The Society for Social Work and Research

2014 Annual Conference

January 15-19, 2014 I Grand Hyatt San Antonio I San Antonio, TX

Cultural Comparability in Measuring Religiosity Between Older Americans and Older Koreans

Friday, January 17, 2014
HBG Convention Center, Bridge Hall Street Level (San Antonio, TX)
* noted as presenting author
Jooyoung Kong, MSW, Doctoral Student, Boston College, Chestnut Hill, MA
Thanh V. Tran, PhD, Professor, School of Social Work, Boston College, Chestnut Hill, MA
Background and Purpose: Religiosity has an important function on the overall well-being of older people. The levels of spirituality and religiosity appear to increase with age.  However, older individuals from different cultures, languages, and nations might perceive religiosity differently. The present study attempts to assess cross-cultural comparability of the factorial structure and reliability of a fourteen-item religiosity scale between older Americans in the United States and older Koreans in the Republic of Korea.

Methods:  We used data obtained from the International Social Survey Programme 2008: Religion III (ISSP).  This is a cross-national survey covering 50 countries. We purposefully selected two countries: the U.S. and Korea for the purposes of our study.  The U.S. sample consists of 1,365 respondents aged 65 and older; the Korean sample of 1,508 respondents aged 65 and older. We used multi-group confirmatory factor analyses to assess the cross-cultural comparability of the factorial structure of the fourteen-item religiosity scale encompassing its dimensions, factor loadings, measurement errors, and the variance and covariance of the dimensions of religiosity.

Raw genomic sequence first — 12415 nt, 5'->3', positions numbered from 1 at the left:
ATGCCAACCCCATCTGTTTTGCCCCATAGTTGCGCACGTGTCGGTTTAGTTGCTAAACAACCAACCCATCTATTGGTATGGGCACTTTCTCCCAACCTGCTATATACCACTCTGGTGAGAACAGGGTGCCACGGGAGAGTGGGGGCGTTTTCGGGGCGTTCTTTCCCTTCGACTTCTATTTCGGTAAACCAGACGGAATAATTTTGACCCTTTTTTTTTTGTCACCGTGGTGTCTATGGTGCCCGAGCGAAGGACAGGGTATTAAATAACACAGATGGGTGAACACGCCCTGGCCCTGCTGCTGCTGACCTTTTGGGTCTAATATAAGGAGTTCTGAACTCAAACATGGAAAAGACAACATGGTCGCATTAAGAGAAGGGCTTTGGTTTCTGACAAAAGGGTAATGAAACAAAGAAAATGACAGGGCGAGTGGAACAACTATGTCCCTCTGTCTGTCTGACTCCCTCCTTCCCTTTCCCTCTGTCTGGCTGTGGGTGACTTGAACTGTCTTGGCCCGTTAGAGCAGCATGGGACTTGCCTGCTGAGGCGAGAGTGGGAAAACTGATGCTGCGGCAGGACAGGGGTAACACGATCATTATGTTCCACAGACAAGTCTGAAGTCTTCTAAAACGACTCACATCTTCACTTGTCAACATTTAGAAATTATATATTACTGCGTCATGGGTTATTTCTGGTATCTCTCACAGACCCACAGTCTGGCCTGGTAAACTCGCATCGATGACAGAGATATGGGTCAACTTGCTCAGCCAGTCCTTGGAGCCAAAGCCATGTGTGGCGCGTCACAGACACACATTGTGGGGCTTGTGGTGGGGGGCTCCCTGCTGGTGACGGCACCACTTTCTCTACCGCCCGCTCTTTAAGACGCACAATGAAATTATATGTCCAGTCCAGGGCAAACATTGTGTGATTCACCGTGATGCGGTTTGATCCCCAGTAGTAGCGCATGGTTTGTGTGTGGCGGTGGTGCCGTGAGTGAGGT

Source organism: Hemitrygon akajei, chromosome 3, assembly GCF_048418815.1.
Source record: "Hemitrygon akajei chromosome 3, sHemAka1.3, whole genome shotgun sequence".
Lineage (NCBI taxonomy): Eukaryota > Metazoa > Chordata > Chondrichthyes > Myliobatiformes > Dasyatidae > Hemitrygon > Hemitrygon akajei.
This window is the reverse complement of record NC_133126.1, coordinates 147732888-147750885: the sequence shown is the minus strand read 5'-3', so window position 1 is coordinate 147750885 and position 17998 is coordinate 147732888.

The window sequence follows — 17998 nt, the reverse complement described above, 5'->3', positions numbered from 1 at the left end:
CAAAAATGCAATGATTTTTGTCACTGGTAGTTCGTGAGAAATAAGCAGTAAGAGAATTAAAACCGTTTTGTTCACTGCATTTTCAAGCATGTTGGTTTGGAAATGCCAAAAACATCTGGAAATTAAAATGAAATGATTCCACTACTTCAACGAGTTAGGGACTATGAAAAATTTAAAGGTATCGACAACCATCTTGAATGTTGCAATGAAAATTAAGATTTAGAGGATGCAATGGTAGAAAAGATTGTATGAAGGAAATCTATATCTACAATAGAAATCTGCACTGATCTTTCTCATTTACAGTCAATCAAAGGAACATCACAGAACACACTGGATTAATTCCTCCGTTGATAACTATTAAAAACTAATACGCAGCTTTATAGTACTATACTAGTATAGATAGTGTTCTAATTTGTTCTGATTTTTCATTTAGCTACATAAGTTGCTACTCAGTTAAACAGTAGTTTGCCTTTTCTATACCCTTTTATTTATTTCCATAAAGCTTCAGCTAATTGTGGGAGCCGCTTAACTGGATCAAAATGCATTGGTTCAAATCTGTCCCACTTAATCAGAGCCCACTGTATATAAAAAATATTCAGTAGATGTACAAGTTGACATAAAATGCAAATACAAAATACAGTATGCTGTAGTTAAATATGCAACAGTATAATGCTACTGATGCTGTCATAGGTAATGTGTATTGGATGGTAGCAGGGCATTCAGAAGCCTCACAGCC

Results: The results indicate that the selected religiosity scale has an acceptable level of cross-cultural comparability between the U.S. and the Korean samples. More specifically, the scale has similar dimensionality and reliability between two cultures or two nations. We also found that although the concept of religiosity bears similar meanings for the U.S. and the Korean older respondents, the association between age and religiosity varies between two cultures.   

Conclusions and Implications: The religiosity scale attracted from the ISSP survey has acceptable levels of cultural validity and reliability between the U.S. and the Korean older populations. Without cross-cultural comparability of measurement, it is difficult to make meaningful cross-cultural comparisons and to draw meaningful conclusions. Assessing cross-cultural comparability of measurement should be the first step in cross-cultural social work research and evaluation.

Keywords: Religiosity, Old age, Factorial invariance, Measurement invariance, Cross-cultural research, International Social Survey Programme